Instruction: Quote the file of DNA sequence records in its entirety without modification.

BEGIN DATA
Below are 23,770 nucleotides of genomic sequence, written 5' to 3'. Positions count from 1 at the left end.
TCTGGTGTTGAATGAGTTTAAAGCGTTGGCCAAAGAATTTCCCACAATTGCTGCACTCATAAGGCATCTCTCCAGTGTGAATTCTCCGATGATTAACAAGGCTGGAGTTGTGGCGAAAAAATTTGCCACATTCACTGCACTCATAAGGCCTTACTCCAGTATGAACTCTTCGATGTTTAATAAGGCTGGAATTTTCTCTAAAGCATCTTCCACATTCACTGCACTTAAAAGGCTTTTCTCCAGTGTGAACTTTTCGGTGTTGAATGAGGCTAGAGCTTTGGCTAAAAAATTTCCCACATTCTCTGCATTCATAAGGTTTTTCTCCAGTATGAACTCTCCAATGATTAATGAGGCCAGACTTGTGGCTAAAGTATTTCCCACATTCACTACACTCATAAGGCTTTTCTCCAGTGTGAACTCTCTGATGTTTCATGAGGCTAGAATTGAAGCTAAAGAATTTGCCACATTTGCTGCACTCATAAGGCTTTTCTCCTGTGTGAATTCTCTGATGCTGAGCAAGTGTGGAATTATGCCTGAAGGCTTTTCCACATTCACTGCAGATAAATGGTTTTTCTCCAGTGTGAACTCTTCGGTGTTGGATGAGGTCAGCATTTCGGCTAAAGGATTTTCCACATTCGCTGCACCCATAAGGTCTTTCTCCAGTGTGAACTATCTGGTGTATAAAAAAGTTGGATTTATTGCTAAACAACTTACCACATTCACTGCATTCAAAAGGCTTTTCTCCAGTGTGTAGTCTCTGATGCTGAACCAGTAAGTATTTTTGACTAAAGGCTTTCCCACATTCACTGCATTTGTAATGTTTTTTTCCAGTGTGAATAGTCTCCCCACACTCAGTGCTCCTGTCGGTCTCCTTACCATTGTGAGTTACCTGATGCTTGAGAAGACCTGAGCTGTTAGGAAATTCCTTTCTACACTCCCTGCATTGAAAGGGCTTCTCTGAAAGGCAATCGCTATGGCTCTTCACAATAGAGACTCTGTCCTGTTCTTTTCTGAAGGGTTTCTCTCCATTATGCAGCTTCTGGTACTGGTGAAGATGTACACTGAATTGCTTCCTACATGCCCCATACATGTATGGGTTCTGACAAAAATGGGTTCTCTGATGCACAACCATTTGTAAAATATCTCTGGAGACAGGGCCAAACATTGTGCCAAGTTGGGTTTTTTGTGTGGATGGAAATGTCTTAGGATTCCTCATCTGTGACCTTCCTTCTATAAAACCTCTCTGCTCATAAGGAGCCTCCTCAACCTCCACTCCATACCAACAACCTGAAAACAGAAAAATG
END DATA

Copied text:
Below are 23,770 nucleotides of genomic sequence, written 5' to 3'. Positions count from 1 at the left end.
TCTGGTGTTGAATGAGTTTAAAGCGTTGGCCAAAGAATTTCCCACAATTGCTGCACTCATAAGGCATCTCTCCAGTGTGAATTCTCCGATGATTAACAAGGCTGGAGTTGTGGCGAAAAAATTTGCCACATTCACTGCACTCATAAGGCCTTACTCCAGTATGAACTCTTCGATGTTTAATAAGGCTGGAATTTTCTCTAAAGCATCTTCCACATTCACTGCACTTAAAAGGCTTTTCTCCAGTGTGAACTTTTCGGTGTTGAATGAGGCTAGAGCTTTGGCTAAAAAATTTCCCACATTCTCTGCATTCATAAGGTTTTTCTCCAGTATGAACTCTCCAATGATTAATGAGGCCAGACTTGTGGCTAAAGTATTTCCCACATTCACTACACTCATAAGGCTTTTCTCCAGTGTGAACTCTCTGATGTTTCATGAGGCTAGAATTGAAGCTAAAGAATTTGCCACATTTGCTGCACTCATAAGGCTTTTCTCCTGTGTGAATTCTCTGATGCTGAGCAAGTGTGGAATTATGCCTGAAGGCTTTTCCACATTCACTGCAGATAAATGGTTTTTCTCCAGTGTGAACTCTTCGGTGTTGGATGAGGTCAGCATTTCGGCTAAAGGATTTTCCACATTCGCTGCACCCATAAGGTCTTTCTCCAGTGTGAACTATCTGGTGTATAAAAAAGTTGGATTTATTGCTAAACAACTTACCACATTCACTGCATTCAAAAGGCTTTTCTCCAGTGTGTAGTCTCTGATGCTGAACCAGTAAGTATTTTTGACTAAAGGCTTTCCCACATTCACTGCATTTGTAATGTTTTTTTCCAGTGTGAATAGTCTCCCCACACTCAGTGCTCCTGTCGGTCTCCTTACCATTGTGAGTTACCTGATGCTTGAGAAGACCTGAGCTGTTAGGAAATTCCTTTCTACACTCCCTGCATTGAAAGGGCTTCTCTGAAAGGCAATCGCTATGGCTCTTCACAATAGAGACTCTGTCCTGTTCTTTTCTGAAGGGTTTCTCTCCATTATGCAGCTTCTGGTACTGGTGAAGATGTACACTGAATTGCTTCCTACATGCCCCATACATGTATGGGTTCTGACAAAAATGGGTTCTCTGATGCACAACCATTTGTAAAATATCTCTGGAGACAGGGCCAAACATTGTGCCAAGTTGGGTTTTTTGTGTGGATGGAAATGTCTTAGGATTCCTCATCTGTGACCTTCCTTCTATAAAACCTCTCTGCTCATAAGGAGCCTCCTCAACCTCCACTCCATACCAACAACCTGAAAACAGAAAAATG